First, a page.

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OV-1 Mohawk Memories
by Mark Persons 

Mohawker Newsletter Article
From the July-August 2008 Issue

The memories are there every day even though Vietnam was a long time ago and a long way away.   I was one of the "older" enlisted men serving abroad in the U. S. Army in 1968 and 1969.  Fort Monmouth, NJ, prepared me to repair weapon-support radar.  I taught electronics there as well.  At that time, I also knew something about aircraft and aircraft radios because I had an Amateur Radio license and my father was a private pilot.  He flew a Cessna 172 with me aboard, in the second seat, on many trips.  He was also a Major in the U. S. Army Signal Corps in WWII. 

For oversees duty, I was not deployed with a unit.  Instead, I was a replacement.  My arrival in Vietnam coincided with my 21st birthday and there was really no one to celebrate it with.  I sat on a pile of sand bags wondering what this world was coming to.  It wasn't until a few days later that I arrived at the 73rd Aviation Company at Vung Tau.  Things started looking up as I was introduced around to other members of the Avionics maintenance unit.  Before long, I was working 12 hours a day repairing radios and pulling guard duty.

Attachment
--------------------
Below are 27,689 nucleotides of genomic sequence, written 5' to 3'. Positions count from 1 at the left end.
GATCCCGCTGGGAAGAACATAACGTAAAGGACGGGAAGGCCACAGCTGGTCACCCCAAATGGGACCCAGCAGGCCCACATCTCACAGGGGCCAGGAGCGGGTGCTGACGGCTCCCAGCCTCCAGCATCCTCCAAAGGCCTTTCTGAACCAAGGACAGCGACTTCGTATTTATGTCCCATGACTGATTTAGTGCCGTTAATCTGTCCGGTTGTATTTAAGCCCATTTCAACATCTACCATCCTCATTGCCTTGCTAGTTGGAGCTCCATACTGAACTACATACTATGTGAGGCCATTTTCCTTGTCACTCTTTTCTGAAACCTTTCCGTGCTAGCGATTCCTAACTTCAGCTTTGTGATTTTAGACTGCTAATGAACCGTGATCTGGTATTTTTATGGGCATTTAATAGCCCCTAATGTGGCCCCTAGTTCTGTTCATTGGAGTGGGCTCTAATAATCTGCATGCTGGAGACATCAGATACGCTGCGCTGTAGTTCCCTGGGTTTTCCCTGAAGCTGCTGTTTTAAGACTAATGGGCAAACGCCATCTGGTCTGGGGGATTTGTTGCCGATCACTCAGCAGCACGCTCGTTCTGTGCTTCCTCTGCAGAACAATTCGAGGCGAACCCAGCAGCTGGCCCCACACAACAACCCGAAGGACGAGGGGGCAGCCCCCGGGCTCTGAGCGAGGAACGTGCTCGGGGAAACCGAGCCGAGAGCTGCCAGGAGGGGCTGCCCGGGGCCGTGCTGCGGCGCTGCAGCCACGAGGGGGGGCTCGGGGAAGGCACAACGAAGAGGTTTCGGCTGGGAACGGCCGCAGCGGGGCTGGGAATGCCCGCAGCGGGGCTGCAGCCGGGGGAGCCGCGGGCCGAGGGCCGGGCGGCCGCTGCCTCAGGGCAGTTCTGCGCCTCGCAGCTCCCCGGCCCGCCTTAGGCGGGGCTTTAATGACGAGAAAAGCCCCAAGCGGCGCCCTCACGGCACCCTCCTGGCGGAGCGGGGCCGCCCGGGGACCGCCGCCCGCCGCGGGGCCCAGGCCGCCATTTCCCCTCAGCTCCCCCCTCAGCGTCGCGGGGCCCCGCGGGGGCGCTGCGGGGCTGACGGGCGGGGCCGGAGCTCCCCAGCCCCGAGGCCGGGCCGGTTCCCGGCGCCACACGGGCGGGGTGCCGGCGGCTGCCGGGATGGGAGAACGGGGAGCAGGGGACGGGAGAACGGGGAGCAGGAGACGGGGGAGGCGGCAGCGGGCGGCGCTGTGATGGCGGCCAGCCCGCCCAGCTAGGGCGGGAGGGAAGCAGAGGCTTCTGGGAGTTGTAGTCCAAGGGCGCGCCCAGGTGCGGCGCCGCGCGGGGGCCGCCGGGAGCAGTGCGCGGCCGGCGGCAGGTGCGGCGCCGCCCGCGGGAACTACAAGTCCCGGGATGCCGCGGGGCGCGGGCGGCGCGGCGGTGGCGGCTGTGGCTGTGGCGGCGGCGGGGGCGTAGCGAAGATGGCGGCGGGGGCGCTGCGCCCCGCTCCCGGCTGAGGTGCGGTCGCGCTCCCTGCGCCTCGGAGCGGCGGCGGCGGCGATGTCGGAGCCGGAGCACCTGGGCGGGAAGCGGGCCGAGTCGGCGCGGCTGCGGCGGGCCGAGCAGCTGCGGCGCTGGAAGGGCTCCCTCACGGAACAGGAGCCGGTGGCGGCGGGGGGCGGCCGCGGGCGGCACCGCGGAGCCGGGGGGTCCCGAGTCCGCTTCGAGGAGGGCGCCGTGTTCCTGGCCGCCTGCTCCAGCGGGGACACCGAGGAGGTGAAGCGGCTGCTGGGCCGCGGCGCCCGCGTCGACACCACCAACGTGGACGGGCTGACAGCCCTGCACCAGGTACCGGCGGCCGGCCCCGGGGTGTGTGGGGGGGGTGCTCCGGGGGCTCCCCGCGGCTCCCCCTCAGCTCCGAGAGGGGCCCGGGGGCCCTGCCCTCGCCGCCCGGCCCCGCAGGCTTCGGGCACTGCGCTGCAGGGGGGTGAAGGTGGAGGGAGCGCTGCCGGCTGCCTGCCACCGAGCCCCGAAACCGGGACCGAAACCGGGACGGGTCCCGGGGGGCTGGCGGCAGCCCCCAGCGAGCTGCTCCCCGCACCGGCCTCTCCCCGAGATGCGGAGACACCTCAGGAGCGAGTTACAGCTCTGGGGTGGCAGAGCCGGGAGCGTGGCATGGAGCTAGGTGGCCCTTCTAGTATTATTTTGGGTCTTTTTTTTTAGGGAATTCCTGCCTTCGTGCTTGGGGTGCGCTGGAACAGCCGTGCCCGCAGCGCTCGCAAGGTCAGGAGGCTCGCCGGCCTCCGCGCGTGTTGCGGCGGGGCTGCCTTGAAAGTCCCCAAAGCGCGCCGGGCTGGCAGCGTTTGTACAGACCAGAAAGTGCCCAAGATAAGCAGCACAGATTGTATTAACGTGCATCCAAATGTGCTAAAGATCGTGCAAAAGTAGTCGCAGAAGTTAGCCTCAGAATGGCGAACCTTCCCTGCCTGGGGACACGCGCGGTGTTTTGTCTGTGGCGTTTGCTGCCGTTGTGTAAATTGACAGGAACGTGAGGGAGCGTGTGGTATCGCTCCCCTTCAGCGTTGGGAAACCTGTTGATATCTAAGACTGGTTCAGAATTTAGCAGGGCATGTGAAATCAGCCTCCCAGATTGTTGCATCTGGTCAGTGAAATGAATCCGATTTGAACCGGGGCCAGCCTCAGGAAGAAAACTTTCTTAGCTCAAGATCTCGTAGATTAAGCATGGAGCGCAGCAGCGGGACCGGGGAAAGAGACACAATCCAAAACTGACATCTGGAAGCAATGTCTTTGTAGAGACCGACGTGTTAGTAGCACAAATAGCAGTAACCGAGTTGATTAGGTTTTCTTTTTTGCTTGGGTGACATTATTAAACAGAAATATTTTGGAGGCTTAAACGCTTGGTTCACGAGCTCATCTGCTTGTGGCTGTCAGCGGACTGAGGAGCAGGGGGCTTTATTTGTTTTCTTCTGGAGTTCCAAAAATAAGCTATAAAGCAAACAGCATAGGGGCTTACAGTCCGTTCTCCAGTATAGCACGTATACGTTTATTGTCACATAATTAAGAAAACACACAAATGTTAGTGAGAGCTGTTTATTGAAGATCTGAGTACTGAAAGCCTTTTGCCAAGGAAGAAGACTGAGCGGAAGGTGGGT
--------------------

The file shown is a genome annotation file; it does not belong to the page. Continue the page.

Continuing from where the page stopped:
We were all young and handsome back then.  What I liked about Vietnam was the Army let us do what needed to be done without the hassle of marching drills and other nonsense that we would have done stateside.  Being from Minnesota, the tropical climate there certainly was different.  I remember many times being soaked to the skin by rain and dry in an hour, at least as dry as anyone can be in a tropical climate.   

What was this ugly airplane, the OV-1 Mohawk, that I was working on?  It was made by the Grumman "iron works" and could not have been more unusual.  I never saw one before and I never expected to see one again in civilian life.  Well, it wormed its way into my heart.

Mine was the day shift and I remember Hawks taking off and landing in the middle of the night while I was trying to sleep.  Most Hawks returned to go out again.  Some did not.  One in particular almost did not make it back.  It landed with two huge holes about 4 feet behind the pilot�s seat.  They were large enough to put your arm through.  The entrance hole wasn't too bad, but the enemy round went square through a 3-inch diameter wiring-bundle before exiting on the top of the aircraft.  What a mess.

To this day, I have nightmare dreams about Mohawks over hostile territory.  I wasn't my job, but knowing that servicemen were risking their lives to do missions in harms way is a chilling reminder of how dangerous it was.    

I did R&R in Japan just to see what the Japanese people were doing to make them an industrial nation selling televisions and stereo radios to the United States and the rest of the world.  I found them very regimented, like the military.  Regardless, I was glad to return to duties at the 73rd ,  to, "Keep the Mohawks flying."